I attended a seminar about handling difficult clients and what drew the biggest laugh was when the presenter said, ” Never work for a jerk twice.”
Remember that Kenny Rogers tune about “The Gambler”, about knowing when to “hold ‘em , know when to fold ‘em”? It came to mind as I read a recent post on Facebook about a project at one of the voice over casting sites that described the proverbial voiceover job from hell. It involved 20 individual tags of 10 offer codes and 2 different offers to be edited into the final :30 and :60 spots. There would also be 10-15 :15 spots.
The talent was required to revise until client is satisfied with the final product. And because of a very tight time frame, the spots were to be completed next morning by 10 AM. For a price of $600.
I’ve always pretty much tried to do everything possible to please a customer. But at what point should you refuse difficult demands?
I recently had my own little job issue which is now former client who will remain unnamed.
It was mid-July. I accepted what was a fairly easy job: a 90 second VO, very similar to one that I’d done before for this producer and for the same end user. I was sent the script and was told, to give it the same treatment as the previous script. The script was very similar, so after a quick listen to the last recording, I delivered the goods.
A month later I was contacted and told the client was out of town for a month and requested that I read the entire script twice through and then each line three times. No other direction other than “add a bit more feeling in the words”.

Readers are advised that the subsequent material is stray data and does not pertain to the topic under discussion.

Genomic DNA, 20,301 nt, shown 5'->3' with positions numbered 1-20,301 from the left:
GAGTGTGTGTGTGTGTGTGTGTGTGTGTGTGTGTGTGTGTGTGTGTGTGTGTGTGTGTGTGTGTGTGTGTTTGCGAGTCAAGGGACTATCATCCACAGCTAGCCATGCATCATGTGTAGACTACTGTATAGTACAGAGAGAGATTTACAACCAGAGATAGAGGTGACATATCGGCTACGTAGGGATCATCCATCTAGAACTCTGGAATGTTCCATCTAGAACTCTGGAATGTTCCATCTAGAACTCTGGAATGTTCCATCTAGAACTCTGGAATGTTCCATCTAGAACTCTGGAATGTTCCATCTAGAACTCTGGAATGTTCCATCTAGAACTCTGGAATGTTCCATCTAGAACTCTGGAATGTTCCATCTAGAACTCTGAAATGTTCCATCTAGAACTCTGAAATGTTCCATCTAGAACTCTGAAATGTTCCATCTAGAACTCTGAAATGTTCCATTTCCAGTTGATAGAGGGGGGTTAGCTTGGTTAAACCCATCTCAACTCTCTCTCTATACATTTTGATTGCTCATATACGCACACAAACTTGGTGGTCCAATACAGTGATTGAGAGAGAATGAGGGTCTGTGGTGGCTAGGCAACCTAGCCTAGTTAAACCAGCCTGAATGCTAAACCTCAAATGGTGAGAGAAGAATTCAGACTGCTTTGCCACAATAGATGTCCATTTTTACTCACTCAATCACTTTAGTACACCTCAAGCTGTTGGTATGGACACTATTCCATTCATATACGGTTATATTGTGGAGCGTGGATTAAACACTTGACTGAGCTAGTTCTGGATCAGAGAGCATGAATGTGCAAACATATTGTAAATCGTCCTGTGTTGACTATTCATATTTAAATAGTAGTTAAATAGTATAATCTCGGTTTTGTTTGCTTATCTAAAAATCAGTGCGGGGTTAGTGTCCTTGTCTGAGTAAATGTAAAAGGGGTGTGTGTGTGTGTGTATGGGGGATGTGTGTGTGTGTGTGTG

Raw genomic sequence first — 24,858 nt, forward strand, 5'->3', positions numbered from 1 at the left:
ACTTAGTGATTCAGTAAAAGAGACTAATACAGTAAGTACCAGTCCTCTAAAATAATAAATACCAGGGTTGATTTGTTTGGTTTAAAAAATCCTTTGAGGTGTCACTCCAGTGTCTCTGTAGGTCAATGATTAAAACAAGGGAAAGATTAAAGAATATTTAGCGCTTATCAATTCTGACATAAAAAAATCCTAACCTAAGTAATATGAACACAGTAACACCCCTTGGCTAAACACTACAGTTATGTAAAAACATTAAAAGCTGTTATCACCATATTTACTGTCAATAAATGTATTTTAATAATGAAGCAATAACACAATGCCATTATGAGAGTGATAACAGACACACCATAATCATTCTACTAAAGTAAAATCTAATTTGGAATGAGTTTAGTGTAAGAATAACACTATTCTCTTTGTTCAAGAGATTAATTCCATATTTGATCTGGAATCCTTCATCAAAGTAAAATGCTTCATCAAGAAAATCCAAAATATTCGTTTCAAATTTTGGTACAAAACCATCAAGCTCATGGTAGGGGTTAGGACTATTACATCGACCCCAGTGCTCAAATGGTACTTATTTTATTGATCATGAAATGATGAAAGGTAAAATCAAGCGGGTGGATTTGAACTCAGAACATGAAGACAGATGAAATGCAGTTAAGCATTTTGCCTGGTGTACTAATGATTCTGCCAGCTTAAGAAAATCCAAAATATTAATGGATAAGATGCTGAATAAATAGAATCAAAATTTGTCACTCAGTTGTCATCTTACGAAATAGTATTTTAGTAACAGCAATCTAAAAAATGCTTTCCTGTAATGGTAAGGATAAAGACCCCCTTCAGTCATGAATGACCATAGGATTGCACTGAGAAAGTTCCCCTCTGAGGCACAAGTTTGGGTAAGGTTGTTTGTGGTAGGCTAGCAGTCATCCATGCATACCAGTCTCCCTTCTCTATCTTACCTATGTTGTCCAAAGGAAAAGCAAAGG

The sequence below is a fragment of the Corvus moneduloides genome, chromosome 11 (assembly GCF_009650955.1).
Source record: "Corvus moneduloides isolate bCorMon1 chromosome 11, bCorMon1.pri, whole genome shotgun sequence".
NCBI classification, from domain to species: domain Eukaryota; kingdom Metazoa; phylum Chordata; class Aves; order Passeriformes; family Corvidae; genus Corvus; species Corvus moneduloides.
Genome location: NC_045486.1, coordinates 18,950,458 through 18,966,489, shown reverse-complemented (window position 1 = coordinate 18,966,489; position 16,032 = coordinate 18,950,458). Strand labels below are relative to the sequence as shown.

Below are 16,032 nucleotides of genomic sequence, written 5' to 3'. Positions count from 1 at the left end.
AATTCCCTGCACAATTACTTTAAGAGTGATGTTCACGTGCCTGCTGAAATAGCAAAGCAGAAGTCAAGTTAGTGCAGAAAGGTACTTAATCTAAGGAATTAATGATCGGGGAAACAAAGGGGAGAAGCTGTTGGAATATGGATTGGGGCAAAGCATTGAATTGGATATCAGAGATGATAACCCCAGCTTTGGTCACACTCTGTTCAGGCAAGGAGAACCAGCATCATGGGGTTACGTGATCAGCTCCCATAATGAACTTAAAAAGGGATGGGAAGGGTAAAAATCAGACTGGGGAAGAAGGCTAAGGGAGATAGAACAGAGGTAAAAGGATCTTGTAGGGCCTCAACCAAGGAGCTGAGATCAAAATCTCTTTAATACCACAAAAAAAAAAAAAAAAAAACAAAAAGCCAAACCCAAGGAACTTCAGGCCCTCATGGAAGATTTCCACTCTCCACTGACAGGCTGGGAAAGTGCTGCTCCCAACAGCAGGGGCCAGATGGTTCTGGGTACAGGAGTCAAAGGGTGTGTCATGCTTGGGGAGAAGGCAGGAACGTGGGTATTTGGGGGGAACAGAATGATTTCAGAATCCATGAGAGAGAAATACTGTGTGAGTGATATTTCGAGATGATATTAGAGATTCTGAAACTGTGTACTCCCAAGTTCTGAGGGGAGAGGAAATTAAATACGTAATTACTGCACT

I replied that I was dumbfounded that a whole month had gone by and if the client wanted to direct me there was every opportunity to do that during the original session, and requested another session fee with director and/or client . I felt it was unfair and would no longer work in a vacuum.
I didn’t hear back, and assumed everything was smoothed over when I called and spoke to the producer and requested payment. He said, “No problem”. Then all went quiet for a number of weeks. The problem was, no payment was forthcoming. My repeated invoices, Statements, and paypal requests went ignored.
So, I wrote a demand that I get paid or I might advise my VO colleagues to be wary about doing business with them until they get paid in advance. I’ll admit I was coming down with a serious illness at the time, and I regret that threat. It was out of character, but I felt I was being lied to. I’d never actually follow through on that type of thing. Yet, I was fully confident that I performed as requested. An email shot back to me almost instantly, saying I was petty and uncooperative and judged my work to be good enough, when the end user wanted something different.
And I was once again told that I would be paid.
What’s difficult here is to suss out the true motivation behind unreasonable remarks and demands by difficult clients. But confidence is what has kept me from backing down and doing the recording again. After visiting to the end client’s website, and listening to a number of their previous productions, my production quality, vocal delivery and standards stand tall in comparison.
Usually the peace-maker, this time I paused and didn’t cave in to the fear that someone may bad-mouth me online. I’ve since figured out that this person wanted a freebie and knew all along what he was up to.
He said he would pay. Several months have elapsed and I haven’t been paid . But I have the truth on my side. So I’ll write off a bad debt this year. One of the few I’ve experienced in my many years in this business. People cannot take advantage of you unless you allow them to.
Lesson learned: Be brave! Know that you never have to work for a jerk…twice.